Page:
The hunt for Oakley Carlson, a 5-year-old girl reported missing on Dec. 6 but last seen alive on Feb. 10, was called off by officials in Washington on Monday.

Authorities claim they have searched over 300 acres of property surrounding the parents' home but have not found the child or any sign of her remains. For the time being, the hunt has come to a halt amid rumors that Oakley's 6-year-old sister made a series of frightening claims that appear to put suspicion on her parents, Jordan Bowers and Andrew Carlson, according to Seattle Fox station KCPQ.

Oakley was reported missing earlier this month by a "concerned citizen," according to PEOPLE. After conducting a welfare check at their Oakville home, the Grays Harbor Sheriff's Office arrested Oakley's parents, Jordan Bowers, 32, and Andrew Carlson, 36.

Bowers and Carlson have already been charged with second-degree child abandonment after allegedly depriving Oakley's 6-year-old sister of medication for up to 15 months. They are currently held on a $150,000 bond in the Grays Harbor County Jail. According to KCPQ, they were initially detained on suspicion of manslaughter.

Undersheriff Brad Johansson of Grays Harbor County said on Monday that search workers had done everything they could but that investigators were still working on the case.

"If there's burn piles, we're going through the burn piles; if there's any fresh dirt, we're looking in fresh dirt, any crawl spaces, enclosed spaces. We're checking everything we can possibly do," Johansson said in an interview with Seattle CBS affiliate KIRO-TV. "The search at the residence is complete, and she was not located. Detectives are still actively investigating this case. There are no searches underway at this point."

According to Fox News, Oakley's sister told the principal's daughter during a sleepover: "Oakley is no more," and, "There is no Oakley." Johansson confirmed that the young sister said Oakley "was gone."

The little girl also told investigators that their mother, Jordan Bowers, "told her not to talk about Oakley," officials confirmed. According to the young girl, Oakley "had gone out into the woods and had been eaten by wolves," investigators reportedly wrote in court records.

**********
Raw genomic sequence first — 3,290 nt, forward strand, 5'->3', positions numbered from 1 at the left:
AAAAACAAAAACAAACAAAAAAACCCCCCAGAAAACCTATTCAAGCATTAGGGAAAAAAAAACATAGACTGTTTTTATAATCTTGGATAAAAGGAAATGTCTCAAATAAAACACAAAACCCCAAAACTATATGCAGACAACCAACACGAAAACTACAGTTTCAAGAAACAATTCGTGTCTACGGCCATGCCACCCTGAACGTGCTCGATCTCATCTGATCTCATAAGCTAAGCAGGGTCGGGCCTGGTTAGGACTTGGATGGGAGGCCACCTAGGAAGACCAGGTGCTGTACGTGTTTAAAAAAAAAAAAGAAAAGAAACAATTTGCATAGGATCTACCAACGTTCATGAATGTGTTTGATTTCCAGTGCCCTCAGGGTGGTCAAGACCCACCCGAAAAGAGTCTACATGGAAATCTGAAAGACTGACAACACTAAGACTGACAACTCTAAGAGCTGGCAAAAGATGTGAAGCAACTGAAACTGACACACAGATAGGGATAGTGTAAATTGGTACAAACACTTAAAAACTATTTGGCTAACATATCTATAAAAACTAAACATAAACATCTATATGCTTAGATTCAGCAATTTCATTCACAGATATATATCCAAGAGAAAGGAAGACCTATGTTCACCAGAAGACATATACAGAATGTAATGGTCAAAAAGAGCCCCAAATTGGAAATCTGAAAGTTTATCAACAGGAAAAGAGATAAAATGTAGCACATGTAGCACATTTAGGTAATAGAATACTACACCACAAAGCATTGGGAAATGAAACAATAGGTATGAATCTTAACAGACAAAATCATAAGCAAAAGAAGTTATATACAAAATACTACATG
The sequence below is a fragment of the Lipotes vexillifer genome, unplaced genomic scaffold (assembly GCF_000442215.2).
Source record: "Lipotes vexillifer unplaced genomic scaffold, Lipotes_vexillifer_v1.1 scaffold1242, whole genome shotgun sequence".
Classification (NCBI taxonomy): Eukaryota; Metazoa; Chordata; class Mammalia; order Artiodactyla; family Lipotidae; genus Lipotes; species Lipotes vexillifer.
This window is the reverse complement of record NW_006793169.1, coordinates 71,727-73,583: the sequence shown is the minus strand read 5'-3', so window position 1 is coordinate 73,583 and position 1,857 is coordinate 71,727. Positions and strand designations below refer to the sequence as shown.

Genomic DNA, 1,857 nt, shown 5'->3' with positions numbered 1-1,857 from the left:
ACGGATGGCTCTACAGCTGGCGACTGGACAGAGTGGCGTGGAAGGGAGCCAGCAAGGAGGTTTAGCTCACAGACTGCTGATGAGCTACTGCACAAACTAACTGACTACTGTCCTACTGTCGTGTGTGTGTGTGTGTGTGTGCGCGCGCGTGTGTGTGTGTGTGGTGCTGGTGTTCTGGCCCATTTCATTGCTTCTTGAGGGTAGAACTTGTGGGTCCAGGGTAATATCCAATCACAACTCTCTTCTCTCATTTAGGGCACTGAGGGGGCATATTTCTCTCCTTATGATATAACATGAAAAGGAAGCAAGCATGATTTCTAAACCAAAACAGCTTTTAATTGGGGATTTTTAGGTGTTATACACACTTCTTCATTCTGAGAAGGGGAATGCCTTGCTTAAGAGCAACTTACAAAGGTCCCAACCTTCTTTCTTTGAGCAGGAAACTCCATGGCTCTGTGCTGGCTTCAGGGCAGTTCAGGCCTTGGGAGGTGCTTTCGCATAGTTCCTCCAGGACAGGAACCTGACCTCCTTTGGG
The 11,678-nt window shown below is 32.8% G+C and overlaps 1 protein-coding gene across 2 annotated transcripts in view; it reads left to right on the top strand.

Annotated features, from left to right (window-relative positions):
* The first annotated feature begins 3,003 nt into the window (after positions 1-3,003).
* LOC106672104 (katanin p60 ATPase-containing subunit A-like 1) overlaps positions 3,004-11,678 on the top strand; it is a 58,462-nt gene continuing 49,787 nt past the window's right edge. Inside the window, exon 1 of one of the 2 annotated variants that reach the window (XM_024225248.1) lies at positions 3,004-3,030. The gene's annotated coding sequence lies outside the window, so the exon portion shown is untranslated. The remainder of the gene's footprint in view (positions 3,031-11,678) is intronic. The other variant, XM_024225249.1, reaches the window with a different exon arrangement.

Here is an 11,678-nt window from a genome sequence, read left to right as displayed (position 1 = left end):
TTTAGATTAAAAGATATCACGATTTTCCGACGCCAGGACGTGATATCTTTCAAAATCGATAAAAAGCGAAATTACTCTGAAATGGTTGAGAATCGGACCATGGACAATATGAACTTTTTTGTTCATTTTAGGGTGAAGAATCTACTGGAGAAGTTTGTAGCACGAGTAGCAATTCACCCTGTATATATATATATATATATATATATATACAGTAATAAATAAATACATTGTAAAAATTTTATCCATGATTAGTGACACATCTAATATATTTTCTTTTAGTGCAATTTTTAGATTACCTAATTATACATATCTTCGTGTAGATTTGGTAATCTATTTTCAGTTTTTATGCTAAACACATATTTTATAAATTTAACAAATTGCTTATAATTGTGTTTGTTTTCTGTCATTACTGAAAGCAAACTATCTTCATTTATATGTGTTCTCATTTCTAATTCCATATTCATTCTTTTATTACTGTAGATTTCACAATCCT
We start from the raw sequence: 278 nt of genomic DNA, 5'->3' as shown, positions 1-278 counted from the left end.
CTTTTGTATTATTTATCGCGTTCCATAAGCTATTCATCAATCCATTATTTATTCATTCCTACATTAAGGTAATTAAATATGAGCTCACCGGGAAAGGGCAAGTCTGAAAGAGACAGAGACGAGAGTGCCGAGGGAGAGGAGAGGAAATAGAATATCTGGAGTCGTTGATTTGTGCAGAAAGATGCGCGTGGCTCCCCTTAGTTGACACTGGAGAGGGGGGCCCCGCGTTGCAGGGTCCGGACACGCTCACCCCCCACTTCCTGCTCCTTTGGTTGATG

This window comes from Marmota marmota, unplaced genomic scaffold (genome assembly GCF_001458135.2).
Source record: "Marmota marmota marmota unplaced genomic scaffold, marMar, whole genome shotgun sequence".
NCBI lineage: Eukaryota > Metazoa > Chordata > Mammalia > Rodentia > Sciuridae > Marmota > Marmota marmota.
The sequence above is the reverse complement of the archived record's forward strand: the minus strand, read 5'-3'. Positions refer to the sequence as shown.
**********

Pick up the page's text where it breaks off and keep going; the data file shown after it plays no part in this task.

According to the complaint, the missing girl's 9-year-old brother told detectives that her mother "hit Oakley with a belt" and threatened to "throw Oakley in the closet, potentially under a stairway." According to the site, he also stated that he "had been concerned about her starvation."

Bowers and her father, Andrew Carlson, were charged with second-degree child abandonment in connection with her sister's care after they reportedly failed to provide her necessary medicine for 15 months, according to police. They are also being arrested on suspicion of manslaughter in Oakley's disappearance.

In the aftermath of her siblings' assertions, police reportedly called off a search in the area around the family's Oakville home on Monday.

Oakley's grandparents, Carlson's parents, issued a statement to KCPQ.

"The Carlson family have been and continue to be fully cooperating with this investigation," it reads. "Our only objective is to find our granddaughter Oakley. We're praying that Oakley will be found soon and also for the multitude of good people working around the clock to make that happen. We ask that the media respect our privacy during this [challenging] time, and we do not wish to make any further statements for now. Thank you."

Wild Place Project Welcomes A Pack Of Wolves
[Representational image] BRISTOL, ENGLAND - MARCH 13: A young male wolf, one of five that has recently arrived, shows its teeth as it explores its new enclosure at The Wild Place Project on March 13, 2014 in Bristol, England. A pack of five all male European grey wolves are the latest residents at the recently opened attraction which is an extension of Bristol Zoo Gardens, just off junction 17 of the M5. Originally from Scotland, the wolves and are now living in the new Wolf Wood exhibit; an area of woodland at The Wild Place Project which has been left as natural as possible to replicate their native woodland habitat in Europe. Matt Cardy/Getty Images

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